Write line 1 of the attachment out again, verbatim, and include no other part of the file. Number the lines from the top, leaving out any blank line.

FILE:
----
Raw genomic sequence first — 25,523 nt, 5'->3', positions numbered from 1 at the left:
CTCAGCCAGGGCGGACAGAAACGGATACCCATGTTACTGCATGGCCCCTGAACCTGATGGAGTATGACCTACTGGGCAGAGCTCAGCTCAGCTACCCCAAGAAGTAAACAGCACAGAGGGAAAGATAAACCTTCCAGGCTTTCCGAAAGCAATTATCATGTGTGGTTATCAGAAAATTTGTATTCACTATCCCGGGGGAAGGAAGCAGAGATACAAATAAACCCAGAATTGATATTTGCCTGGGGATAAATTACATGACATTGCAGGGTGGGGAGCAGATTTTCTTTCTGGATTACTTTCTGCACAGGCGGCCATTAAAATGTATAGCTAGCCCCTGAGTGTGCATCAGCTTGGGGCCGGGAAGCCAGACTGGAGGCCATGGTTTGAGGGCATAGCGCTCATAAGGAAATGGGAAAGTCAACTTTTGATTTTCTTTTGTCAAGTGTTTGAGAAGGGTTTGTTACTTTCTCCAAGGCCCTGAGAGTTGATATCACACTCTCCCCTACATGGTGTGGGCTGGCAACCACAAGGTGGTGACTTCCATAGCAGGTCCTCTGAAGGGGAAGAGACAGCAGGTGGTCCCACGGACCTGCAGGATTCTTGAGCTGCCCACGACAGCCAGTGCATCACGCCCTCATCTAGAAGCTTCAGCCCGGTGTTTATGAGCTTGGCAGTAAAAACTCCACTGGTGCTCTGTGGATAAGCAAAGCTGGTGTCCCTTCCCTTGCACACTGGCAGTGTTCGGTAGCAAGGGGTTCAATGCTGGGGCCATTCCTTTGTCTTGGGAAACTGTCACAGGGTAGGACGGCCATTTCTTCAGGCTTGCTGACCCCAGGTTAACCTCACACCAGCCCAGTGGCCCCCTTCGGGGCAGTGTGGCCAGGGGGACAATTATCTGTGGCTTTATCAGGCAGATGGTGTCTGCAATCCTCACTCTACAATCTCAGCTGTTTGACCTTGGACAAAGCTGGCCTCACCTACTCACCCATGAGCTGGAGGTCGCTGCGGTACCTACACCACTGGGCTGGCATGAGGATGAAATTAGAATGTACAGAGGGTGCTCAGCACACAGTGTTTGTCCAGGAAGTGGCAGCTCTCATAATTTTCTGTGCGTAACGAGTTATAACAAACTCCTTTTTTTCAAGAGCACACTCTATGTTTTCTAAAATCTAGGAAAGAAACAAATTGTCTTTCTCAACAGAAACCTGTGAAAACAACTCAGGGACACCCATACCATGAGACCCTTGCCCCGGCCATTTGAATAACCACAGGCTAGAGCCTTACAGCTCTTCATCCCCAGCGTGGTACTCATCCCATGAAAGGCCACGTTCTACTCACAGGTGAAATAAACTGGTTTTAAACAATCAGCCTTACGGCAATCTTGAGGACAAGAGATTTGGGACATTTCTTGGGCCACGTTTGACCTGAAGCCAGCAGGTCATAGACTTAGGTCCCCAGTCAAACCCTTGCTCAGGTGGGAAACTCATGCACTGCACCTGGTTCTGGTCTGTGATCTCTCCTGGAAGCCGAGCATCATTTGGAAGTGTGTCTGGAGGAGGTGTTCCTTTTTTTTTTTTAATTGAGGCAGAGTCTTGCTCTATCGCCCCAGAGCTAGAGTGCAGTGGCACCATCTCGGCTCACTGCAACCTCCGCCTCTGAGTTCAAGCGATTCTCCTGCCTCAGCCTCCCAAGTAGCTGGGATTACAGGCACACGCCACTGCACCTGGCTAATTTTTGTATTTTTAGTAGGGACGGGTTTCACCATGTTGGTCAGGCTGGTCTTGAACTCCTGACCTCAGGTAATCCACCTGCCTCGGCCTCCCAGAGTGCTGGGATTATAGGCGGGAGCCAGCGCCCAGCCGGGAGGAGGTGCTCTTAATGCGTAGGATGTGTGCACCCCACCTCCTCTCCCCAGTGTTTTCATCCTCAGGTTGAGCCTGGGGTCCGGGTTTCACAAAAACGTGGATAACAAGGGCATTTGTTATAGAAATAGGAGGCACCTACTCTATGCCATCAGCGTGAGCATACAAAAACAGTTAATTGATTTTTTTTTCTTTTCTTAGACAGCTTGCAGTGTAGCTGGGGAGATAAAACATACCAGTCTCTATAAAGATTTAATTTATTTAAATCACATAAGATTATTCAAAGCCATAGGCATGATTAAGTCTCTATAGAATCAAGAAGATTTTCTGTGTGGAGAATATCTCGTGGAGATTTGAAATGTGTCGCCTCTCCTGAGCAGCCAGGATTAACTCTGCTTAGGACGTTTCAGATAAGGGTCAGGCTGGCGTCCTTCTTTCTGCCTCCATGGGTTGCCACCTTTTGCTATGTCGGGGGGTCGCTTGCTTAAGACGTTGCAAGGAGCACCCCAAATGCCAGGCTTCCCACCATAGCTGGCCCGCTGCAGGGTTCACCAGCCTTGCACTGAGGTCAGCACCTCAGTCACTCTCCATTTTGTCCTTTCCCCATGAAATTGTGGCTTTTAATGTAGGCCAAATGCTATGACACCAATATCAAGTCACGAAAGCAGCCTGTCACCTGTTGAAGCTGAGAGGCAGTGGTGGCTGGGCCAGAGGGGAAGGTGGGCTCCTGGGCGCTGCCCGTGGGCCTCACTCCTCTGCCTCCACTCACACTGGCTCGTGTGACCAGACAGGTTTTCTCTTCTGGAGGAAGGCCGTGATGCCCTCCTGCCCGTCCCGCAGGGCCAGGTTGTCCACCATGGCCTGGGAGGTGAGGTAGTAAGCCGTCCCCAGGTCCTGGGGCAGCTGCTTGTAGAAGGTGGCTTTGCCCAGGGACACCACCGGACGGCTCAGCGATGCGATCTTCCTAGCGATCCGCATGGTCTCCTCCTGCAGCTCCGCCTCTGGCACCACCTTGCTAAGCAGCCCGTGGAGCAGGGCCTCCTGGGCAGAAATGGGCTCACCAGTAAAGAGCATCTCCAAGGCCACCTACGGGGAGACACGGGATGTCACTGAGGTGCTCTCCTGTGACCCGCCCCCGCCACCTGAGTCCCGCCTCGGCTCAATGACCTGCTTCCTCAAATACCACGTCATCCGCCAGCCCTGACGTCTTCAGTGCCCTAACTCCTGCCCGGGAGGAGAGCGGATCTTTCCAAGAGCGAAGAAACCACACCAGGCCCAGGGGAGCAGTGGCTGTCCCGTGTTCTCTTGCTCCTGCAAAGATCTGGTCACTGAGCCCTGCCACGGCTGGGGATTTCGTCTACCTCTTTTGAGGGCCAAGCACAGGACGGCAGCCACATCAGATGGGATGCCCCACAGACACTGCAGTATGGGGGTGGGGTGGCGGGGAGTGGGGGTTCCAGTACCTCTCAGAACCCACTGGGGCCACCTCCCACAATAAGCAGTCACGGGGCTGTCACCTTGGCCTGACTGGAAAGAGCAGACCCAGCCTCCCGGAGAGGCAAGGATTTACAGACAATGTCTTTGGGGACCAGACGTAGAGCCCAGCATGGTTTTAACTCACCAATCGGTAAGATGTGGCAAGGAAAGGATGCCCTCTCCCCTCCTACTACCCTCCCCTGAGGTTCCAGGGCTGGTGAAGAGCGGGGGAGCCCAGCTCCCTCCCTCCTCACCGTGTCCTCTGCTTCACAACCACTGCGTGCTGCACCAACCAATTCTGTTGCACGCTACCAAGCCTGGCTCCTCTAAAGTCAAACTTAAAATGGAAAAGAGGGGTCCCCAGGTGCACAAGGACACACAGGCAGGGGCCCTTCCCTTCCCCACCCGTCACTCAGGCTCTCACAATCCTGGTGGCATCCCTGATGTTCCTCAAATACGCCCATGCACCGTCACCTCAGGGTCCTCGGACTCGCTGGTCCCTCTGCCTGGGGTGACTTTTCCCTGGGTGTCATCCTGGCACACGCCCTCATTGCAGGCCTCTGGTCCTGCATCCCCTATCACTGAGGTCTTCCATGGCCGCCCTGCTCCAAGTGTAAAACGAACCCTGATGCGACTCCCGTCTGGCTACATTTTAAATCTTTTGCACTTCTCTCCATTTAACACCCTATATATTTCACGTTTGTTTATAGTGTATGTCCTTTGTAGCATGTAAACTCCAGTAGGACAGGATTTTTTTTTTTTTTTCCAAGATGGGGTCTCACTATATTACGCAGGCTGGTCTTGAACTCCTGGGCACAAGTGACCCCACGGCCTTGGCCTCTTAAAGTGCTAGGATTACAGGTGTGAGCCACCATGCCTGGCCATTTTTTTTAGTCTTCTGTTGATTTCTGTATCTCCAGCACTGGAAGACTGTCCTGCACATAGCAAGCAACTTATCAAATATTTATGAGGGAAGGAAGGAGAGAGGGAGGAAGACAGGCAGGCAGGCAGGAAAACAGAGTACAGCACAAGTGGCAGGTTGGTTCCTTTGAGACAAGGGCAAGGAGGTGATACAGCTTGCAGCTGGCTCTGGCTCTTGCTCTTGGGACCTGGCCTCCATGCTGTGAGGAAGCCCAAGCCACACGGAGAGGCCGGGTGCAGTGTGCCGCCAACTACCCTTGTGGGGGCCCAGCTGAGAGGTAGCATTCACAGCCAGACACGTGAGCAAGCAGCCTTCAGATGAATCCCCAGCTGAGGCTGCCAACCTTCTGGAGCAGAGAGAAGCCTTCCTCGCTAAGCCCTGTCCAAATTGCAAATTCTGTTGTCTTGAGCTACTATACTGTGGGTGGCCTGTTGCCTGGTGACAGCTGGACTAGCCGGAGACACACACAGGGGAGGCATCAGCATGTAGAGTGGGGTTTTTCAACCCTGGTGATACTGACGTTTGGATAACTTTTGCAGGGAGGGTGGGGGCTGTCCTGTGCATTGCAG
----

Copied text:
Raw genomic sequence first — 25,523 nt, 5'->3', positions numbered from 1 at the left: